Failing tasks is part of the process, and something that is very likely to happen to you a lot. But fortunately, the checkpoint system is rather generous, and you’re given the chance to change the assembly of your mech after each death. This made every failure come with an opportunity to assess what went wrong and think about how to fix it. Coming back with the right answer, whether it was simply by switching my weapon or a more radical revamp involving altering the AC archetype, was always satisfying. That said, I truly I hope you can also access the store too when you die. If you don’t already have the thing you need to beat everything you’re stuck with, you’ll have to back out of the mission, buy it, and restart from the beginning.
Get into the bot
One of the things I appreciate right out of the Armored Core 6 is that I was able to pick up the controls pretty quickly. It’s all very intuitive: left and right triggers fire your left and right stick weapons, right and left bumpers fire your left and right shoulder weapons, X jumps and square dribbles, circle switches your boost jets, flicking the left stick gets you into a sprint-like attack burst mode, flick On the right stick changes your lock position.
I’ve seen a lot of discussion from longtime Armored Core fans who weren’t happy with having a hard lock-up system, arguing that it lowers the skill ceiling, but I think From Software has found a really delicate balance with it. If you turn on aim assist mode, you will get the advantage of keeping the camera fixed on a specific target, but you will be less accurate in your shots. As a result, I found myself switching between the two modes frequently – using the targeting assist mode so as not to lose track of a fast-moving boss, then turning it off and manually keeping it in my sights when I felt it was time to counterattack. Having the solid lock also allows for some dynamic and intense boss fights that would have been much more frustrating to deal with if I didn’t have a way to always keep the boss in my sights.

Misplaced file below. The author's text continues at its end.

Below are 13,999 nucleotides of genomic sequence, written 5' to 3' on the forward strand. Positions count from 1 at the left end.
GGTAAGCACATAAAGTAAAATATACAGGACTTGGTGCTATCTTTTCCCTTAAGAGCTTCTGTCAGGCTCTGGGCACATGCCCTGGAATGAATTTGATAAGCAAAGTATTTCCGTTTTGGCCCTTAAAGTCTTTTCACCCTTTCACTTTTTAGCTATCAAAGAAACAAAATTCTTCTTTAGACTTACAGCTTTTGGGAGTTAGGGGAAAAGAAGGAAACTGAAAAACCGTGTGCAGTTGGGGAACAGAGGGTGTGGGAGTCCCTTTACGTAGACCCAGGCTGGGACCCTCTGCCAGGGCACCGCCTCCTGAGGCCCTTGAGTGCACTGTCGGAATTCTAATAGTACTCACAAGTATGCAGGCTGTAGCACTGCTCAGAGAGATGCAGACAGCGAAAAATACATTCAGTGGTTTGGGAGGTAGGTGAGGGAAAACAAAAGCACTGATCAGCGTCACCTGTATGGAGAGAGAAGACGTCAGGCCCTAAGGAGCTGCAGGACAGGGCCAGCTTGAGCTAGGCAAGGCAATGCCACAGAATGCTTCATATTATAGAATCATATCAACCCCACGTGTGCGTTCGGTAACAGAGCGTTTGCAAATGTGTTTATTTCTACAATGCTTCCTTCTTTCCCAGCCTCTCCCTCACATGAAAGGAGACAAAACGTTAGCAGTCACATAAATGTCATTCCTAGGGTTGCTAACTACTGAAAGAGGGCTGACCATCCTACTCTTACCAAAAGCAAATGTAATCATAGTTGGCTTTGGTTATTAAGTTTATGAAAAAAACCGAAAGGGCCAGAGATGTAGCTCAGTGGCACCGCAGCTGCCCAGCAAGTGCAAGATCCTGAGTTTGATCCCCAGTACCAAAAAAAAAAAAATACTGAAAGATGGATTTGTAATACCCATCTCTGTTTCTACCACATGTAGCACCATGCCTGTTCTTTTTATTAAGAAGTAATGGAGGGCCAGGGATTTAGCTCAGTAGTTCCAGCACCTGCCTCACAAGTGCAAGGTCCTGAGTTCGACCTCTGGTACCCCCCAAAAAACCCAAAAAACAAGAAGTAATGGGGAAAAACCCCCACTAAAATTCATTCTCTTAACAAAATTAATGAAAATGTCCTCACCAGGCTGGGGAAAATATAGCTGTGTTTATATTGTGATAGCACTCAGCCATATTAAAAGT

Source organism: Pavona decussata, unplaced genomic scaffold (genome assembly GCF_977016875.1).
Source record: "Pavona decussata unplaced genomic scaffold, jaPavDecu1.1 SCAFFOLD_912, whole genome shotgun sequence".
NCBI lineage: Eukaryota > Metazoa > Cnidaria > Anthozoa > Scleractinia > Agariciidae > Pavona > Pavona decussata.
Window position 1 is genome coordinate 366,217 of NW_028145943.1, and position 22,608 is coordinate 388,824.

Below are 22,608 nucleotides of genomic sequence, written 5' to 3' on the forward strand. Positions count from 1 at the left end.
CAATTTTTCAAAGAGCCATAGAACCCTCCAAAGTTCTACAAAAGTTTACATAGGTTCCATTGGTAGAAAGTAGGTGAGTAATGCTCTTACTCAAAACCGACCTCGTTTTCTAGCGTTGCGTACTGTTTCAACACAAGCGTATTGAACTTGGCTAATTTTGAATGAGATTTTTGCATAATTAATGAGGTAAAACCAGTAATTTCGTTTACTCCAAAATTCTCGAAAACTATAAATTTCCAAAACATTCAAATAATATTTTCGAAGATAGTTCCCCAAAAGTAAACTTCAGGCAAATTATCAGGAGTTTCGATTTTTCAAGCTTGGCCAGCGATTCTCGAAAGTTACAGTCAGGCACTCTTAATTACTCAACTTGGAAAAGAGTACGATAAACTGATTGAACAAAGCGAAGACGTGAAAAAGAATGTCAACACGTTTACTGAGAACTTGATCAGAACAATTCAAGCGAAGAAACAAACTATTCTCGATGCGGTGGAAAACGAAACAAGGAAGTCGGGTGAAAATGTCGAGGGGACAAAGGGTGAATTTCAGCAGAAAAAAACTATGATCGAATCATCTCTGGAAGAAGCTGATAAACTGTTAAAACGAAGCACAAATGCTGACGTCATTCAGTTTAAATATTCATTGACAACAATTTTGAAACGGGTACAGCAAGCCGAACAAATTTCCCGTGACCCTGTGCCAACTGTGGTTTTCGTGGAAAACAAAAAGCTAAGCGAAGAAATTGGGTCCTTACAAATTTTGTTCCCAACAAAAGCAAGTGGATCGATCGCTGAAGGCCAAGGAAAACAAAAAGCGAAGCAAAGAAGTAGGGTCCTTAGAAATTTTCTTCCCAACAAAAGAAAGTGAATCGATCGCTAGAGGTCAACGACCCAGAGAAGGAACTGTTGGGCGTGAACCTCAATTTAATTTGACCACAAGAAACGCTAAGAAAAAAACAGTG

Sixth core armored screenshots
But more than anything, the combat in Armored Core 6 looks good. The wide array of weapons feels satisfying in its own way, whether it’s using a charged shot from a line rifle at an unaware enemy to kill them in a single shot, nimbly rushing in dual shotguns and destroying an entire military base, or juggling quadruple rocket launchers between your arms and shoulders. Things can feel quite cartoonish at times with how many missiles you can fire at once – and how many missiles are fired upon you.
In addition to the normal missions, there is an arena mode that pits you in increasingly difficult one-on-one battles against specific ACs, each with their own unique gear and grouping. You’ll definitely want to battle it out too, as completing arena battles rewards you with currency that you can use to power up your mech and further customize your playstyle. You can increase the damage you deal with a certain type of weapon, increase your defense, unlock basic abilities like a very satisfying kick from boosting your attack, and much more. Even better, you can access the service at any time for a fairly modest fee. If you want to test your skills in the arena against real humans, you can do that too, in both 1v1 and 3v3 online matches. I didn’t get to extensively test the network code during my review period, but the few matches I played were very smooth and fun.
And of course, if cosmetic customization is your thing, there are plenty of options to paint your machine in whatever color combination you want, apply a variety of stickers that you unlock through arena battles, create your own custom stickers, then save and share your creation with the rest of the world.
The Beating Fires of Rubicon campaign unlocks the New Game+ mode which allows you to take all unlocked parts through the story missions all over again from the start. There are also plenty of incentives to play through NG+ in the form of multiple endings, new branching points to the story, all-new and more challenging missions, and even a whole new set of arena matches to fight through. It goes without saying that you will definitely need to try this out more than once to get all that AC6 has to offer.